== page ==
CAT Tourniquet on upper thigh
(NOTE: Data used in this article was first published in the Summer 2023 issue of The Journal of Special Ops Medicine.)
For more than a decade, I’ve designed medical kits for survival scenarios. In these kits, I always use “brand-name” items because I felt it was important in terms of reliability, especially for potential life-savers like tourniquets, hemostatic dressings, and compression bandages. Aside from field case reports, however, I had little data to support my opinion. Now, a study in The Journal of Special Ops Medicine (JSOM) compares the well-known Combat Application Tourniquet (CAT) to a much cheaper look-alike that occupies space in many thousands of medical kits: the Military Tactical Emergency Tourniquet (MTET). These are commonly found on third party sites such as eBay, Amazon and online medical kit stores with low pricing.
(Disclaimer: I have no financial interest in any company that manufactures tourniquets.)
The current design of the CAT tourniquet involves a hook-and-loop fastening strap tightened with a thick plastic rod known as a “windlass.” The MTET is very similar in appearance and mechanics to the CAT, but available at approximately one-third to half the cost. It has been so successful in sales that it has been the “Amazon’s Choice” in the category. Made overseas, the MTET and a number of other tourniquets are marketed in English for the American/Canadian consumer. Given the visual similarity, discount price, and quality claims, the MTET is a tempting option for anyone on a budget.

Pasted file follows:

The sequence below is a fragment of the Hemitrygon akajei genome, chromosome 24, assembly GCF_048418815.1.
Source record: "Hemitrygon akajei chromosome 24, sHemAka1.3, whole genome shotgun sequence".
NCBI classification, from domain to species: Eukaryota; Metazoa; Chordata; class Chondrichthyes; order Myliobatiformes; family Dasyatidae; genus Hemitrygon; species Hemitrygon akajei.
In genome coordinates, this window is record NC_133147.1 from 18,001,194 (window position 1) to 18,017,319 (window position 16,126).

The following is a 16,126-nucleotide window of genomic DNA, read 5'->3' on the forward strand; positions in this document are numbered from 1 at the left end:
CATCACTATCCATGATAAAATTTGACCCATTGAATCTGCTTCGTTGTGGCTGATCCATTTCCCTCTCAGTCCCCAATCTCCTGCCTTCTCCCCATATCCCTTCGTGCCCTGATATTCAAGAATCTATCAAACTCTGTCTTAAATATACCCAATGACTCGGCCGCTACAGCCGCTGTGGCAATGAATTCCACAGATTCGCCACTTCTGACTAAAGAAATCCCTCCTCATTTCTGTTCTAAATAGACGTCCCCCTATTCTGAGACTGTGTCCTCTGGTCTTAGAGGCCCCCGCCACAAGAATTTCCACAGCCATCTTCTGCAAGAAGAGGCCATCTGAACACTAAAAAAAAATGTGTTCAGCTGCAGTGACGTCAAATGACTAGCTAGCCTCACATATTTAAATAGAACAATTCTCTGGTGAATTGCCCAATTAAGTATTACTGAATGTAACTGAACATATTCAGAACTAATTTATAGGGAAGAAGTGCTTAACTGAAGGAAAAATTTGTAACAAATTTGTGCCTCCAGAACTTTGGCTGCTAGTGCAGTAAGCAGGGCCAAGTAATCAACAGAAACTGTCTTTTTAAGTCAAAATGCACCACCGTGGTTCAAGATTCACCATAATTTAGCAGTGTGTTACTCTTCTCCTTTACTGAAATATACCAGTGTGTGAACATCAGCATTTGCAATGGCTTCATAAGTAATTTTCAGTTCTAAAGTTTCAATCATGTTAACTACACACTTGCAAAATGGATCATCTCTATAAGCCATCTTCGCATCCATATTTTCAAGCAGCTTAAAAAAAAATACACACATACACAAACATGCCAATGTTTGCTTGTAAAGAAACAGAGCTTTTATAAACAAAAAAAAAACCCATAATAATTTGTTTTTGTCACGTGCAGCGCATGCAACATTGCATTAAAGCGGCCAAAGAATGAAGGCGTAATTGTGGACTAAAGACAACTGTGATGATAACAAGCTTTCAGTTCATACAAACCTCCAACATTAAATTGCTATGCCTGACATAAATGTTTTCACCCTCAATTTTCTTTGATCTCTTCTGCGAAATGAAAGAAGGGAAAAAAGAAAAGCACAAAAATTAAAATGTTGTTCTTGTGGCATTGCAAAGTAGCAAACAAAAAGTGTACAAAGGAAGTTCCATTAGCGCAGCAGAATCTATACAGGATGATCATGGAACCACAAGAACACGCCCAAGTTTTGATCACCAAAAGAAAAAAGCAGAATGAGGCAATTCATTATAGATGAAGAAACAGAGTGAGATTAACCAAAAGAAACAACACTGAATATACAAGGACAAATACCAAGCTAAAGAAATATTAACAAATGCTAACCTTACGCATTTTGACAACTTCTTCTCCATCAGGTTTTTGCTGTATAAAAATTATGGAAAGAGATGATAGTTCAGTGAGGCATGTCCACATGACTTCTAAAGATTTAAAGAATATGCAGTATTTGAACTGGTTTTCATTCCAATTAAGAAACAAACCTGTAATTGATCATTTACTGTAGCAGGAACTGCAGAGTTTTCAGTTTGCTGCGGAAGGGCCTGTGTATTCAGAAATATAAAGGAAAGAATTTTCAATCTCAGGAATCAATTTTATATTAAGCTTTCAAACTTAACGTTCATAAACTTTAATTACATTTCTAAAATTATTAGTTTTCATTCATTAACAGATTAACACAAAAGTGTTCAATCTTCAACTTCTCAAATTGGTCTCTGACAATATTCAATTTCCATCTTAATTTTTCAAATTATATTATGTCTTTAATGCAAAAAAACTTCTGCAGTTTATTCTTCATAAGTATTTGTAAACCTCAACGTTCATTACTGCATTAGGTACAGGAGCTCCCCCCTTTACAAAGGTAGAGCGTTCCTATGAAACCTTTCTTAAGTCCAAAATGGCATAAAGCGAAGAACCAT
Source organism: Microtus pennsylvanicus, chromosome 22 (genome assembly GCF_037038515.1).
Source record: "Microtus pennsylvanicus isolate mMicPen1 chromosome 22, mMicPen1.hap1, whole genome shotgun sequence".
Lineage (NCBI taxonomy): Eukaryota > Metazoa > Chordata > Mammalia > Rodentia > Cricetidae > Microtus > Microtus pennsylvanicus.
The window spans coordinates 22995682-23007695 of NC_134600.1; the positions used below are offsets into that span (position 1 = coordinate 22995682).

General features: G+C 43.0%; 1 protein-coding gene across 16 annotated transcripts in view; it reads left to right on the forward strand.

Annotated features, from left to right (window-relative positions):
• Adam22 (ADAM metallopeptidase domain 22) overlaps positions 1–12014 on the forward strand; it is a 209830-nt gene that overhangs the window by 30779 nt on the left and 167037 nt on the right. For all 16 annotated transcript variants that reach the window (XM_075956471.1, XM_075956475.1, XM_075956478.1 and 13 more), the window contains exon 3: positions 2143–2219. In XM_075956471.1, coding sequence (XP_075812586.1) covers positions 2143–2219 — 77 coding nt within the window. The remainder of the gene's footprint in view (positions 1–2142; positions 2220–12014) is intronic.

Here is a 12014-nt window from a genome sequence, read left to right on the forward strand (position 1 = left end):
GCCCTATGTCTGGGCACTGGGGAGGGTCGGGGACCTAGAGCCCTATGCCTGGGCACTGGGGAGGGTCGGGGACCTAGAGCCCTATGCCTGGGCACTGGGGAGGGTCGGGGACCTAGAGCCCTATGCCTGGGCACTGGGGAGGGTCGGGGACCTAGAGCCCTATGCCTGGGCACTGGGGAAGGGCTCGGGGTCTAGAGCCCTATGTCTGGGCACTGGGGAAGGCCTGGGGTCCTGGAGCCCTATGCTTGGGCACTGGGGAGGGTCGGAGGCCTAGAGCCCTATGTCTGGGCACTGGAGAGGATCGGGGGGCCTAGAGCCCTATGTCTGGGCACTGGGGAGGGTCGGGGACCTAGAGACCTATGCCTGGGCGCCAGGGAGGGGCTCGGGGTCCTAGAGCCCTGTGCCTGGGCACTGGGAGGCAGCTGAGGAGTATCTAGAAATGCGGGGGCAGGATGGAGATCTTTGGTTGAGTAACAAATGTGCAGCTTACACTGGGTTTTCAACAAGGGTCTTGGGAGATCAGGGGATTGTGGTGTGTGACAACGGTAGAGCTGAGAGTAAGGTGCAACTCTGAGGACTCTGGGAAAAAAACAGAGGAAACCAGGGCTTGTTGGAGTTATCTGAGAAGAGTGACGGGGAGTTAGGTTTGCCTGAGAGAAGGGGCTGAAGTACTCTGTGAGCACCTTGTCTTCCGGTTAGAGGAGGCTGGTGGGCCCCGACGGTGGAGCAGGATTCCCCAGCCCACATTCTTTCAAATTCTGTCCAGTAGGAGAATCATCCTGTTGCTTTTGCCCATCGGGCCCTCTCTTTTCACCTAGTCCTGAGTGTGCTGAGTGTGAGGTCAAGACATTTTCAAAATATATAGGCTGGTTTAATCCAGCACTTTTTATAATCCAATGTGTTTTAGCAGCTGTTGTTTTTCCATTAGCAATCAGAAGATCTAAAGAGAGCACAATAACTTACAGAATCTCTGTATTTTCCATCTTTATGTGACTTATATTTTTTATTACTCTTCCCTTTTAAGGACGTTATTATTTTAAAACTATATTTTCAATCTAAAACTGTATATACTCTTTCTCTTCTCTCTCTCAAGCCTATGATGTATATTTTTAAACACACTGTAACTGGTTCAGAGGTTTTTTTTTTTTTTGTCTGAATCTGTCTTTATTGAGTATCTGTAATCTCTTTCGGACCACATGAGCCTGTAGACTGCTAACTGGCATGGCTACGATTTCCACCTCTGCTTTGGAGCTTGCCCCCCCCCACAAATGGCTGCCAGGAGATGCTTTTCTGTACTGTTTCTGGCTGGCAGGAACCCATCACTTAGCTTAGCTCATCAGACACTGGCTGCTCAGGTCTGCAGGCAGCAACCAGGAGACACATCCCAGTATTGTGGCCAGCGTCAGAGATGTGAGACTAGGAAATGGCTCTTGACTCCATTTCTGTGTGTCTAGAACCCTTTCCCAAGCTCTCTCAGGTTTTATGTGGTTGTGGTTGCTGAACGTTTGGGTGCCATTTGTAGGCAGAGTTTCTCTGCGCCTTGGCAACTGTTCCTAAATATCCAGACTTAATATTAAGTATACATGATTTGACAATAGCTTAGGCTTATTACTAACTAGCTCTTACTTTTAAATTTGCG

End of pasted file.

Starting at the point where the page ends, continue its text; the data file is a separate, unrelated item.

To compare the look-alike MTET to the CAT, The researchers of the JSOM study took a group of 50 combat medics (68W) that served as instructors at Joint Base San Antonio-Fort Sam Houston, Texas. They were told to self-apply either a MTET or CAT tourniquet on their mid-thigh area. They were timed using one tourniquet on one leg, and then the other on the other leg. Placement time target was 60 seconds, with a successful application confirmed by sonogram showing cessation of arterial flow in the dorsalis pedis artery located on the top of the foot.
All 50 study volunteers were successful in applying the CAT tourniquet in under 60 seconds. With the MTET, only 40 combat medics (80%) succeeded, with the MTET requiring a longer median time overall to complete the task. In addition to failing the 60-second test, mechanical failures (14%) were encountered in the form of a bent windlass rod, ripped stitching, and a deformed buckle. I don’t need to tell you that mechanical failure of a tourniquet can mean the difference between life and death.
This study provides evidence that not all tourniquets are created equal, even when applied by experienced professionals. It’s true that combat medics may be more familiar with the CAT tourniquet, which could possibly explain some of the time difference in application; but, more importantly, the popular look-alike did not appear to be equally effective in stopping blood flow in a significant number of cases. This leads a reasonable person to suspect that production or material flaws may be to blame.
The CAT, as well as the SOF-T-wide and the Tactical Mechanical Tourniquet have all received the blessing of the Committee on Tactical Combat Casualty Care, a recommendation not given lightly. Don’t assume that the lower-cost imitations, although popular, are equivalent to those that have been thoroughly tested in both the lab and the battlefield. This study is rare proof that you get what you pay for.
Joe Alton MD
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Hey, don’t forget to check out our entire line of quality medical kits and individual supplies at store.doomandbloom.net. Also, our Book Excellence Award-winning 700-page SURVIVAL MEDICINE HANDBOOK: THE ESSENTIAL GUIDE FOR WHEN HELP IS NOT ON THE WAY is now available in black and white on Amazon and in color and color spiral-bound versions at store.doomandbloom.net.